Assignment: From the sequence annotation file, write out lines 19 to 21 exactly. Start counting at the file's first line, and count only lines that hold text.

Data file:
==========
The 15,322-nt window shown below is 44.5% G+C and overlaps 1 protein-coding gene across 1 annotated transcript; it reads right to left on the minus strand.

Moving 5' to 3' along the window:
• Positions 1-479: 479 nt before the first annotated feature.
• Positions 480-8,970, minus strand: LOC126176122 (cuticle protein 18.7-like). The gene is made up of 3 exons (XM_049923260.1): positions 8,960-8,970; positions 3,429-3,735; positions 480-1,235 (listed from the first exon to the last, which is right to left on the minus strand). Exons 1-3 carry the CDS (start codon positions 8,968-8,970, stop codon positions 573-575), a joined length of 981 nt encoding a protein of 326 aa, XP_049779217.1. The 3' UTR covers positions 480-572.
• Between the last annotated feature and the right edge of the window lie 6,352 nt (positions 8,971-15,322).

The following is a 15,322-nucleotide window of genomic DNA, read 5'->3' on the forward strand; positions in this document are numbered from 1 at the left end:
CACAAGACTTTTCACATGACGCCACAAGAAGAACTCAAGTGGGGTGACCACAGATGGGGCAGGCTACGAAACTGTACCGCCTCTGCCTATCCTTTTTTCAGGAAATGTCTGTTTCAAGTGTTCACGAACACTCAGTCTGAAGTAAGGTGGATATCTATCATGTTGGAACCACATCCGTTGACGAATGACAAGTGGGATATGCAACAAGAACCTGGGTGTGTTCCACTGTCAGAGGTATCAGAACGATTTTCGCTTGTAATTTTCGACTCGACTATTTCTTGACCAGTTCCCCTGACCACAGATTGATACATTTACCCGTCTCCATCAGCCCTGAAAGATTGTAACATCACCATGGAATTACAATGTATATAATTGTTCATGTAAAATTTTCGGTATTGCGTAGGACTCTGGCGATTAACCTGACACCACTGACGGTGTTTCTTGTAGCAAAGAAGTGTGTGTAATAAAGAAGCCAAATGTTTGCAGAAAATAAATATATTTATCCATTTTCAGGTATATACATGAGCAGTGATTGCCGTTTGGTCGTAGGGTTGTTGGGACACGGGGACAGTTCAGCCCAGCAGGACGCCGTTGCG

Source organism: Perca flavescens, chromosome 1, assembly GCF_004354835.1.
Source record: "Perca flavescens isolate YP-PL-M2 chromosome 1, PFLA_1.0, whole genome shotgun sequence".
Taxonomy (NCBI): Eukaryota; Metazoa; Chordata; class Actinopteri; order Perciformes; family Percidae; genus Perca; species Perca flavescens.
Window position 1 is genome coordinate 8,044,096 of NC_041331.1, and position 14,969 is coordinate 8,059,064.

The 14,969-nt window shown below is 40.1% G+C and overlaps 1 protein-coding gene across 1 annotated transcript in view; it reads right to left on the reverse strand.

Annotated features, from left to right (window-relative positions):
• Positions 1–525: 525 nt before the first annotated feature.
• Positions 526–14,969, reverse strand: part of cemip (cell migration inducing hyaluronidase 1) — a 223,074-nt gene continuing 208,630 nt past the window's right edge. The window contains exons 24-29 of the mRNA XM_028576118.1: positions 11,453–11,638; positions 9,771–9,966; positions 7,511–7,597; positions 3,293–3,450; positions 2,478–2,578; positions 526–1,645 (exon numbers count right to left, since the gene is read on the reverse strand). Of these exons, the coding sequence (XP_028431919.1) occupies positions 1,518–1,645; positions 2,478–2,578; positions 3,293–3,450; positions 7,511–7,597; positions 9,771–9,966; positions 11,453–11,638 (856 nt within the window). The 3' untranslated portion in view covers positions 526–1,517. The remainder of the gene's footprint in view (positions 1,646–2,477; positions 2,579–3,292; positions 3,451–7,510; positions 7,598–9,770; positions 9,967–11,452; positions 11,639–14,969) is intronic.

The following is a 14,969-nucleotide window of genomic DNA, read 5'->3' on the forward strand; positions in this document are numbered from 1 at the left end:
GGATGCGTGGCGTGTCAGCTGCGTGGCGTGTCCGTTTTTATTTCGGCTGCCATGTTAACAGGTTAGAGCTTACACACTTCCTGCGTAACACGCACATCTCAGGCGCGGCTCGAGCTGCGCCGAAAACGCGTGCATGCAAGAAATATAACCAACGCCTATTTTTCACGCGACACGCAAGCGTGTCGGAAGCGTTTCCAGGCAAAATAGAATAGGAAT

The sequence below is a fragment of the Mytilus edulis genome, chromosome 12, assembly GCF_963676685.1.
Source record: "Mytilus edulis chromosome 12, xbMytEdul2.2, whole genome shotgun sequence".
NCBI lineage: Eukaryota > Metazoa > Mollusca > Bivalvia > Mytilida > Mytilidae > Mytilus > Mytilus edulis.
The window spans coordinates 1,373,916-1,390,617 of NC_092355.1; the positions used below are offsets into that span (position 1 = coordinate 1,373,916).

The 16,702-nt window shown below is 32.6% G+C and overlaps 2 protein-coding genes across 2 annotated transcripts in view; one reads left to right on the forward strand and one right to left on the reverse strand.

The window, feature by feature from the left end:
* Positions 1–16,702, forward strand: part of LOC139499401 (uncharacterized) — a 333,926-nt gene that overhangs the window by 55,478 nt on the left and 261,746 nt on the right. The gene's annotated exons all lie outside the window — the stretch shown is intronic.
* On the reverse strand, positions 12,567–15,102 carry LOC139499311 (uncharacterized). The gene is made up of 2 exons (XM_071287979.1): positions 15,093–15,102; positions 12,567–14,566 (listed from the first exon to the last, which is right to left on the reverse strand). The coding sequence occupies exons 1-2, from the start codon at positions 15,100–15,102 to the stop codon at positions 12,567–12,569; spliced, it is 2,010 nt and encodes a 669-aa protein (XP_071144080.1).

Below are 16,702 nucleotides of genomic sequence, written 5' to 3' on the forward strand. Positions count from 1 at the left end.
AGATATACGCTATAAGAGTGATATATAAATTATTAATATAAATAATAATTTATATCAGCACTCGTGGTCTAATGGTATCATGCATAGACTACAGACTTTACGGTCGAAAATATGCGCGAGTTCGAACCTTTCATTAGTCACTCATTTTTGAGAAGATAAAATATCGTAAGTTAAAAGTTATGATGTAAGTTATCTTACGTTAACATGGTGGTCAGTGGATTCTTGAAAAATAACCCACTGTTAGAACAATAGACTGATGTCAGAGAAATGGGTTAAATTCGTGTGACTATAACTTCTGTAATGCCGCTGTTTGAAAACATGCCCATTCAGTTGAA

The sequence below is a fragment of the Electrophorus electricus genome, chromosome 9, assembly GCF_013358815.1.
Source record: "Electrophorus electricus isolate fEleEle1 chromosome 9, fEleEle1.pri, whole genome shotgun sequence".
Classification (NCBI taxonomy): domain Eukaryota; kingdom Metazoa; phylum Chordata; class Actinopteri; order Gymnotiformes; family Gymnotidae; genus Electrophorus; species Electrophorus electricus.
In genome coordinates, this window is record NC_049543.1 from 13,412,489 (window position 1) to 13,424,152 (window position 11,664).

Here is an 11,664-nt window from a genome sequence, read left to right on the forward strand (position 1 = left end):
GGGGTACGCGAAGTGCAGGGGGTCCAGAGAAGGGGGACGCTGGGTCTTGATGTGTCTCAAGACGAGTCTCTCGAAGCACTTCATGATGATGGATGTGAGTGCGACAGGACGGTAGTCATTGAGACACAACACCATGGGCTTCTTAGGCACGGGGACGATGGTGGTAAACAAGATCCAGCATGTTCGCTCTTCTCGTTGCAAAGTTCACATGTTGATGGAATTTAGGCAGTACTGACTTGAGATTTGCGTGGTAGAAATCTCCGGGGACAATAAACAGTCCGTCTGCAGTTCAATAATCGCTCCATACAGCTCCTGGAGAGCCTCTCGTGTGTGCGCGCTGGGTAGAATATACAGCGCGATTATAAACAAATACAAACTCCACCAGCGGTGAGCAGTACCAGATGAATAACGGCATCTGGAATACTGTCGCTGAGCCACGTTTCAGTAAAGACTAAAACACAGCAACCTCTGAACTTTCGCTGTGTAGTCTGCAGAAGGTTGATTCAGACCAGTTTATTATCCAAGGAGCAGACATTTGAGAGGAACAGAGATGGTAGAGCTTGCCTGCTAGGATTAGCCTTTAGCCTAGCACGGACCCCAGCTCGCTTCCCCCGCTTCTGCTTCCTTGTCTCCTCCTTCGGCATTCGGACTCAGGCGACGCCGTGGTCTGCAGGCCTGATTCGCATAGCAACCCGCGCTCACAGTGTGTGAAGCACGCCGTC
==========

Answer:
Source record: "Mytilus edulis chromosome 12, xbMytEdul2.2, whole genome shotgun sequence".
NCBI lineage: Eukaryota > Metazoa > Mollusca > Bivalvia > Mytilida > Mytilidae > Mytilus > Mytilus edulis.
The window spans coordinates 1,373,916-1,390,617 of NC_092355.1; the positions used below are offsets into that span (position 1 = coordinate 1,373,916).